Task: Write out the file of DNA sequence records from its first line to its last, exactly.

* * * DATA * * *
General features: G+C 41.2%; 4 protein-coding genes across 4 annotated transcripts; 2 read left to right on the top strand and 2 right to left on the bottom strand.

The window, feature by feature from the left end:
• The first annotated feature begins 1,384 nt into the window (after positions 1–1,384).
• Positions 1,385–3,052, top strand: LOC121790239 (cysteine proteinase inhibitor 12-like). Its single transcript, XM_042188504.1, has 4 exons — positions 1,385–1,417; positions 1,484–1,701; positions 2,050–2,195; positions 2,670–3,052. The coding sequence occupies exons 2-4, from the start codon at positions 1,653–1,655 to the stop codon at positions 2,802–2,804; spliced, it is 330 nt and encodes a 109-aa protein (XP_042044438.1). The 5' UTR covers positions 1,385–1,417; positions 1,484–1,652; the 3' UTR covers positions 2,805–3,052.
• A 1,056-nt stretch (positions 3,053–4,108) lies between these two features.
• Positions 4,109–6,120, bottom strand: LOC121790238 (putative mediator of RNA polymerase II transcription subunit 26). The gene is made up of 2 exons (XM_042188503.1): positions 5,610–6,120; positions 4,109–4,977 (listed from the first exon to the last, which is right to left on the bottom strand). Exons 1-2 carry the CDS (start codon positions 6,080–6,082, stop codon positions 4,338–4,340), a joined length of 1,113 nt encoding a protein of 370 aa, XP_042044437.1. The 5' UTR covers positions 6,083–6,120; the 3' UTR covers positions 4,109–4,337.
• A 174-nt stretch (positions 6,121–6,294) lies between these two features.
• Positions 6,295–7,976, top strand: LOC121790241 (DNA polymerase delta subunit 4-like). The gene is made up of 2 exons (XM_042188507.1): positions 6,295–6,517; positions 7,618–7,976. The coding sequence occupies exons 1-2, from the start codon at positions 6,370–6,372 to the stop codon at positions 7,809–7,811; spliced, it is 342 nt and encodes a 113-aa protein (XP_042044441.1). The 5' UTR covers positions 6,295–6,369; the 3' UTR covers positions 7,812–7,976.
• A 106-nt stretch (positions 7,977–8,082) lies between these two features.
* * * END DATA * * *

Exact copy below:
General features: G+C 41.2%; 4 protein-coding genes across 4 annotated transcripts; 2 read left to right on the top strand and 2 right to left on the bottom strand.

The window, feature by feature from the left end:
• The first annotated feature begins 1,384 nt into the window (after positions 1–1,384).
• Positions 1,385–3,052, top strand: LOC121790239 (cysteine proteinase inhibitor 12-like). Its single transcript, XM_042188504.1, has 4 exons — positions 1,385–1,417; positions 1,484–1,701; positions 2,050–2,195; positions 2,670–3,052. The coding sequence occupies exons 2-4, from the start codon at positions 1,653–1,655 to the stop codon at positions 2,802–2,804; spliced, it is 330 nt and encodes a 109-aa protein (XP_042044438.1). The 5' UTR covers positions 1,385–1,417; positions 1,484–1,652; the 3' UTR covers positions 2,805–3,052.
• A 1,056-nt stretch (positions 3,053–4,108) lies between these two features.
• Positions 4,109–6,120, bottom strand: LOC121790238 (putative mediator of RNA polymerase II transcription subunit 26). The gene is made up of 2 exons (XM_042188503.1): positions 5,610–6,120; positions 4,109–4,977 (listed from the first exon to the last, which is right to left on the bottom strand). Exons 1-2 carry the CDS (start codon positions 6,080–6,082, stop codon positions 4,338–4,340), a joined length of 1,113 nt encoding a protein of 370 aa, XP_042044437.1. The 5' UTR covers positions 6,083–6,120; the 3' UTR covers positions 4,109–4,337.
• A 174-nt stretch (positions 6,121–6,294) lies between these two features.
• Positions 6,295–7,976, top strand: LOC121790241 (DNA polymerase delta subunit 4-like). The gene is made up of 2 exons (XM_042188507.1): positions 6,295–6,517; positions 7,618–7,976. The coding sequence occupies exons 1-2, from the start codon at positions 6,370–6,372 to the stop codon at positions 7,809–7,811; spliced, it is 342 nt and encodes a 113-aa protein (XP_042044441.1). The 5' UTR covers positions 6,295–6,369; the 3' UTR covers positions 7,812–7,976.
• A 106-nt stretch (positions 7,977–8,082) lies between these two features.